When statutes, regulations, or even administrative policies are alleged to be the basis for discriminatory treatment of an individual prisoner, equal protection review is proper. But when treatment of a prisoner as an individual is concerned, courts lack the time or the competence to attempt to ascertain if each aspect of the treatment of an individual prisoner which differs from treatment of prisoners generally is rationally related to an articulated, legitimate state purpose. The only area of inquiry proper in such cases where the nature of the treatment accorded a prisoner is not challenged, but only the fact that this treatment differs from that accorded other prisoners is whether the aggrieved individual has been treated arbitrarily or capriciously, i. e., whether the prisoner has been treated so irrationally as to have been denied due process of law "a summarized constitutional guarantee of respect for those personal immunities which . . . are `so rooted in the traditions and conscience of our people as to be ranked as fundamental,' . . . or are `implicit in the concept of ordered liberty.' [Citations omitted.]" Rochin v. California, 342 U.S. 165, 169, 72 S. Ct. 205, 208, 96 L. Ed. 183 (1952).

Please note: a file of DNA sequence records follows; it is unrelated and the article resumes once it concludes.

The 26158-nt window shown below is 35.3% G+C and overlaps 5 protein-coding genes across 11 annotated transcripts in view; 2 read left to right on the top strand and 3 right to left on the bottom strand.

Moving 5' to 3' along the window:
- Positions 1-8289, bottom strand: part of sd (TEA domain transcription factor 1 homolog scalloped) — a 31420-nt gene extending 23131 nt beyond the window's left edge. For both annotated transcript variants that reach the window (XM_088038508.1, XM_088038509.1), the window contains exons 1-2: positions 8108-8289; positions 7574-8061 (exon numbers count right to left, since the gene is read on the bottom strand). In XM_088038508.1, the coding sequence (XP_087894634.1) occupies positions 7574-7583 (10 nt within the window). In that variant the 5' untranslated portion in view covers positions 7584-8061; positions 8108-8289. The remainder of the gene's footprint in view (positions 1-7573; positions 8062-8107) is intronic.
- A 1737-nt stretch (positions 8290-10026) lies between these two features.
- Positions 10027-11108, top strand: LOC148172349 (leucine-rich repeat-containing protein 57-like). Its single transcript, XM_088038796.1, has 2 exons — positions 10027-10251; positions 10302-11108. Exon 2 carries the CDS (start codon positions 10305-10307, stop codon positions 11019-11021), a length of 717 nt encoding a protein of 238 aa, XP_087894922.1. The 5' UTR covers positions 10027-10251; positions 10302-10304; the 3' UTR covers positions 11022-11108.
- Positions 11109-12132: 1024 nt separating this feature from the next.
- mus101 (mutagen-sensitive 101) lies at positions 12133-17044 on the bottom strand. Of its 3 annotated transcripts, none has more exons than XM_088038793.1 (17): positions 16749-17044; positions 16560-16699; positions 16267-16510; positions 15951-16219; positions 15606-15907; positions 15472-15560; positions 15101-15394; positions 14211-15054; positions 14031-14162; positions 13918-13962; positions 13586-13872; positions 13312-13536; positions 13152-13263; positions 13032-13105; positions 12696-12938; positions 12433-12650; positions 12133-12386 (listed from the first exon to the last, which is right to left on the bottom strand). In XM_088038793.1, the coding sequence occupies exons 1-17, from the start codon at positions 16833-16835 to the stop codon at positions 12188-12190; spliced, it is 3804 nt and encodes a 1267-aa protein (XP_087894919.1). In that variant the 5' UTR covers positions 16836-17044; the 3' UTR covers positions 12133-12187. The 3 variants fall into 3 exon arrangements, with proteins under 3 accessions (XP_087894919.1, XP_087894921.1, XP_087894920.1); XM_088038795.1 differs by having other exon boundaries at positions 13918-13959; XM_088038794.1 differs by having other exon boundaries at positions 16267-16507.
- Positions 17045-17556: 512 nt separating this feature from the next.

Usually due process analysis of prisoner grievances is confined to whether a prisoner has been accorded appropriate procedural protections before being subjected to the deprivation of an interest protected by the Due Process Clause of the Fourteenth Amendment. See, e. g., Morrissey v. Brewer, supra (revocation of parole); Sostre v. McGinnis, supra (imposition of punitive segregation). But implicit in these decisions is the proposition that due process also extends some substantive protection against wholly arbitrary official conduct, for procedural protection would be rendered largely illusory if state action could be premised on the flip of a coin. Thus Morrissey speaks of "treating the parolee with basic fairness" and sets the procedures to be employed in "the determination that reasonable grounds exists for revocation of parole." 408 U.S. at 484, 485, 92 S. Ct. at 2602 (emphasis added.) In stating that "[i]f substantial deprivations are to be visited upon a *791 prisoner, it is wise that such action should at least be premised on facts rationally determined," since "our constitutional scheme does not contemplate that society may commit lawbreakers to the capricious and arbitrary actions of prison officials," Sostre v. McGinnis, supra, 442 F.2d at 198, Sostre also gave recognition to the substantive aspects of the Due Process Clause.